Nearly a century ago the antibacterial characteristics of the phenothiazine dye Methylene blue (MB) were described and attributed to its photodynamic 6 properties. MB itself has been used in medical practice for more than 100 years and is recognized as having very low tissue toxicity. Clinical uses of MB include the treatment of ifosfamide encephalopathy, methemoglobinemia, urolithiasis, and cyanide poisoning (11). In addition, 0.5% MB is commonly used to stain the esophagus of patients with a history of Barrett’s esophagus and the bronchial lesions/pulmonary nodules of potential lung cancer patients (12). MB can be administered to human beings orally or intravenously in high doses without any toxic effects (13). Unlike other photosensitizers; MB can be administered topically and orally and it may be a preferred choice for superficial lesions in skin and oral cavity. The fact that MB has a strong absorption at wavelengths longer than 620 nm, where light penetration into tissue is optimal, has led to the using of MB as a promising candidate for PDT. Pervious studies showed ALA-mediated PDT that in addition to being a somewhat painful therapy, the drug when topically applied does not penetrate deeply (14).

In this study, five lesions had been treated with MB-mediated PDT. Two lesions completely resolved (Complete response). A partial response (more than 50% improvement) was observed in two other lesions. There was no recurrence in improved lesions after 9 months follow-up. No improvement was observed in lesion on the tongue.

We could find one report of the use of PDT for hypertrophic lichen planus of the penis (15). Kirby and et al. used ALA-mediated PDT twice for treating of the lesion. The lesion had completely resolved after 4 weeks. At 6-month follow-up there was no recurrence.

We believe this therapy may be effective in the treatment of oral lichen planus as well as neoplastic conditions. Further studies are needed to confirm the efficacy of PDT in the treatment of oral lichen planus.



1. Dissemond J. Oral lichen planus: an overview. J Dermatolog Treat 2004;15:136-40.        [ Links ]

2. Scully C, Beyli M, Ferreiro MC, Ficarra G, Gill Y, Griffiths M et al. Update on oral lichen planus: etiopathogenesis and management. Crit Rev Oral Biol Med 1998;9:86-122.        [ Links ]

3. Carrozzo M, Gandolfo S. The management of oral lichen planus. Oral Dis 1999;5:196-205.        [ Links ]

4. Cerero R, Garcia-Pola MJ. Management of oral lichen planus. Med Oral 2004;9:124.         [ Links ]

5. Roberts DJH, Cairnduff F. Photodynamic therapy of primary skin cancer: a review. Br J Plast Surg 1995;48:360-70.         [ Links ]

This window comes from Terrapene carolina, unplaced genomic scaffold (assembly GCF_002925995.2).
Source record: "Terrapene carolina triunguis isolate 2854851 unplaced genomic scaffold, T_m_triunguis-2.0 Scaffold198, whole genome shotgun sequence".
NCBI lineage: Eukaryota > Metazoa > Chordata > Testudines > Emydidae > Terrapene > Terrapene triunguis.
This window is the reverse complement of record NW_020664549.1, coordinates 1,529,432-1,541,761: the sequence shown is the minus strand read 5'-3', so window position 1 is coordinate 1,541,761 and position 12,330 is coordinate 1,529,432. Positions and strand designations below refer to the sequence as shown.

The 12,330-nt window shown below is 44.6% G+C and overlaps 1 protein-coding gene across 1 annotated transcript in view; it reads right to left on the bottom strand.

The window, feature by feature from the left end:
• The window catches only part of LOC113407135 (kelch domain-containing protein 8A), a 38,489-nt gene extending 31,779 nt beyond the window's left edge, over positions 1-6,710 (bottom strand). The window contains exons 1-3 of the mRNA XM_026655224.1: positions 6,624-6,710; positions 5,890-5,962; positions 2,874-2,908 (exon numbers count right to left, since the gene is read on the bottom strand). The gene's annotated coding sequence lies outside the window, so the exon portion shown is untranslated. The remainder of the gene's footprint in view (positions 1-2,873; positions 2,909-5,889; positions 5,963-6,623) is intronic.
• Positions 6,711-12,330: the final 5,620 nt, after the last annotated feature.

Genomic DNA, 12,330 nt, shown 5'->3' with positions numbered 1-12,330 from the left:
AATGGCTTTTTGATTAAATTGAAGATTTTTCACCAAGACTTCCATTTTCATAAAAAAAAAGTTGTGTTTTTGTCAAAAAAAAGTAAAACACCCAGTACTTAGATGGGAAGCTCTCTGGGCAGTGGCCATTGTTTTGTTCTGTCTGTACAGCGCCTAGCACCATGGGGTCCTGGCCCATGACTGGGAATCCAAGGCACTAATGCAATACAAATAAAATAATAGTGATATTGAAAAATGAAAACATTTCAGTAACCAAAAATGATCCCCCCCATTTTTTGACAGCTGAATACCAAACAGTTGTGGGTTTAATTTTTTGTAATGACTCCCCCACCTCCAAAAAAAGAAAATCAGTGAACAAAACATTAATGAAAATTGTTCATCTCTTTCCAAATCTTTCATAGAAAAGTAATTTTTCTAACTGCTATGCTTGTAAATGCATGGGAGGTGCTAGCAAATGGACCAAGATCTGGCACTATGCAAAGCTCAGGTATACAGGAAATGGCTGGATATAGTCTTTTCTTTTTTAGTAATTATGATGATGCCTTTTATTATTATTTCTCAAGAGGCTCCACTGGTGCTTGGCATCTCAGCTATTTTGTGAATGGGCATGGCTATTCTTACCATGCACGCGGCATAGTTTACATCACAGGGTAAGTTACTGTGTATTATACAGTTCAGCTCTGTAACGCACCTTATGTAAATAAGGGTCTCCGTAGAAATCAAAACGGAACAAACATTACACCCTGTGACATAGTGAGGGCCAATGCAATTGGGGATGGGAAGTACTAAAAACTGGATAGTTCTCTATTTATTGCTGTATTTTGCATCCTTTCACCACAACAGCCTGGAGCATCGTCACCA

6. Kuusilehto A, Lehtinen R, Happonen RP, Heikinheimo K, Lehtimaki K, Jansen CT. An open clinical trial of a new mouth-PUVA variant in the treatment of oral lichenoid lesions. Oral Surg Oral Med Oral Pathol Oral Radiol Endod 1997;84:502-5.        [ Links ]

7. Epstein JB, Wan LS, Gorsky M, Zhang L. Oral lichen planus: progress in understanding its malignant potential and the implications for clinical management. Oral Surg Oral Med Oral Pathol Oral Radiol Endod 2003;96:32-7.        [ Links ]

8. Henderson BW, Dougherty TJ. How does photodynamic therapy work? Photochem Photobiol 1992;55:145-57.         [ Links ]

9. Biel MA. Photodynamic therapy and treatment of head and neck neoplasia. In: English G, editor. Otolaryngology. New York: Lippincott-Raven Publishers; 1996. p. 1-15.         [ Links ]

10. Zeitouni NC, Oseroff AR, Shieh S. Photodynamic therapy for nonmelanoma skin cancers. Current review and update. Mol Immunol 2003;39:1133-6.        [ Links ]

11. Kupfer A, Aeschilmann C, Wermuth B, Cerny T. Prophylaxis and reversal of ifosfamide encephalopathy with methylene-blue. Lancet 1994;343:763-4.         [ Links ]

12. Canto M-IF, Setrakian S, Petras RE, Blades E, Chak A, Sivak MV. Methylene blue selectively stains intestinal metaplasia in Barrett’s esophagus. Gastrointest Endosc 2000;44:1-7.        [ Links ]

13. AHFS Drug Information 2000.8        [ Links ]

14. Allison RR, Downie GH, Cuenca R, Hu XH, Childs CJH, Sibata CH. Photosensitizers in clinical PDT. Photodiag Photodynamic 2004;1:27-42.        [ Links ]

15. Kirby B, Whitehurst C, Moore JV, Yates VM. Treatment of lichen planus of the penis with photodynamic therapy. Br J Dermatol 1999;141:765-6.         [ Links ]



Dr. Farzane Aghahosseini
Oral Medicine Department, Faculty of Dentistry,
Tehran University of Medical Sciences (TUMS), Tehran,

Received: 30-09-2004
Accepted: 25-03-2005

Creative Commons License All the contents of this journal, except where otherwise noted, is licensed under a Creative Commons Attribution License